Sunday, August 15, 2010

Away at College

One of the few disadvantages of growing up in a first-rate university town where your parents teach is that you don't really go away to college. Not that this is much of a disadvantage: you can come home for Sunday dinner, enjoy free room and board whenever it suits you, and your mom will pick you up and take care of you when you get really sick. No, I might go as far as to say that living in your alma mater's town has its advantages.

Until you move away.

Then you feel a little bit like a doofus. You have to think, "If I pack these rollerblades, I won't have much space, but if I don't pack them, it's not like I can run home and get them." And you can't borrow tools from your dad, so you finally have to go to Lowe's and pick some up. Fortunately, my parents came down here with me and helped "set me up." Boy, howdy did they, because I don't know how I could have put together all that Ikea furniture, and done that car shopping, and gotten groceries by myself. Except some people do. I guess the effect of living in your hometown while you go to school is maybe that you can hold on to a piece of your adolescence a bit longer.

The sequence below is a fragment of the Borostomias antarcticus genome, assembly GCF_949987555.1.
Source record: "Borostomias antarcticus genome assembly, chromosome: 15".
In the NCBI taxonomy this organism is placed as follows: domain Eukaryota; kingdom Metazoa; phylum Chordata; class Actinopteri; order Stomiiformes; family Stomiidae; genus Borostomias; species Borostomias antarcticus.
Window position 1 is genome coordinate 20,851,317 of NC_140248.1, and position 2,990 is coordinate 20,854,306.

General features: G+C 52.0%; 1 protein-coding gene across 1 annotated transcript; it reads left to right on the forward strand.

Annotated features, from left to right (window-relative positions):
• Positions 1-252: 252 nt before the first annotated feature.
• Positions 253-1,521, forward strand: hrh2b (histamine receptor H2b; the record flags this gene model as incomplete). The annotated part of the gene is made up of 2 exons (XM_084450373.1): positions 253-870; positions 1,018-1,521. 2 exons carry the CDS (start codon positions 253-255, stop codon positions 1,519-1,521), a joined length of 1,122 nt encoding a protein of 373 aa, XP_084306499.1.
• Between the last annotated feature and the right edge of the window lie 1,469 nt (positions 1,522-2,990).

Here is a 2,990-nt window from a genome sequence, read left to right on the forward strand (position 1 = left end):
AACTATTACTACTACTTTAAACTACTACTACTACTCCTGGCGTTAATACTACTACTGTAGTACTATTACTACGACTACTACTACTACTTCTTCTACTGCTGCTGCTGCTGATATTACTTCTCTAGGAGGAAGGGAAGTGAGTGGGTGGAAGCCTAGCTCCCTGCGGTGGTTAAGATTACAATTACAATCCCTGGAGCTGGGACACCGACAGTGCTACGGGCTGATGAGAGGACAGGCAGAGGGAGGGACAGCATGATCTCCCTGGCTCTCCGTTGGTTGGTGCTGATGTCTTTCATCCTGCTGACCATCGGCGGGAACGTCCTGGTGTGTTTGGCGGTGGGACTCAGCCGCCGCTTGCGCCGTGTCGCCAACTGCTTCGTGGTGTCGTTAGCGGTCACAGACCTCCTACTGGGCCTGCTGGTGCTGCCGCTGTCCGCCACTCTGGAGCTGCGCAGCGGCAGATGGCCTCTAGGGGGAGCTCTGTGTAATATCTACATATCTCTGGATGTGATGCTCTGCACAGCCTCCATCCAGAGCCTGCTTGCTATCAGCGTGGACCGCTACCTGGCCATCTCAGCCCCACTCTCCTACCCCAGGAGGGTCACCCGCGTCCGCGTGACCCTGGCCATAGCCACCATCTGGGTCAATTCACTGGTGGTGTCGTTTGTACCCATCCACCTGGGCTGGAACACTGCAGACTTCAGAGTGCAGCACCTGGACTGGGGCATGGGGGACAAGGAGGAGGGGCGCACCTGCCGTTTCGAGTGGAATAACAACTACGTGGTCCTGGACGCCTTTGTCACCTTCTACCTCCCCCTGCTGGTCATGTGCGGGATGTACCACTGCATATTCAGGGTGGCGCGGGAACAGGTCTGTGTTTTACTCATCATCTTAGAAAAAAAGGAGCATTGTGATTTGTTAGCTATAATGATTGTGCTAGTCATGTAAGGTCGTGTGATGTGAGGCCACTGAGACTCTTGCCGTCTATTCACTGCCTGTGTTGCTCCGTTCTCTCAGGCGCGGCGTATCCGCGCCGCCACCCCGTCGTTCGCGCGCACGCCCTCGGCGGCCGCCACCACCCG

And, siblings of mine who may be reading this, it's not just that I'm the spoiled youngest. Students nationwide are more connected with their parents. Students at Michigan called home an average of 13 times a week (and this article is almost complete negative about it). Myself, I've never really been a teenage rebel or trying to assert my independence. I like help when I need it.

So I thought it would be really hard to come out here are try to do things on my own, things I never had to do in Provo, like try to make an entirely new set of friends (aside from my roommate, with whom I communicated by email, I didn't know a single person under 50 in Austin) or be The Mormon. Granted, this is day 1.5, so I may not be able to assess my ability, but I'm doing okay for myself. I bought contact solution at the SuperTarget. I got down to campus for a book discussion by myself (and a GPS, I'll admit). I went to dinner with my roommate's old mission buddies and we talked until 10:00 or later. Things are okay so far.

But I wonder how so many freshmen manage to do this so young. Newfound admiration.


xister said...

A+. You are going to love it out there. I sort of like being really independent. At least you have a roommate though. If I never left my apartment and ate only ice cream, I bet no one would notice for at least 6 days. And I could keep up the ice cream part even longer.

Day said...

I think for a lot of people, staying close to home doesn't have quite the same advantages. It's really cool that your family is so supportive. :)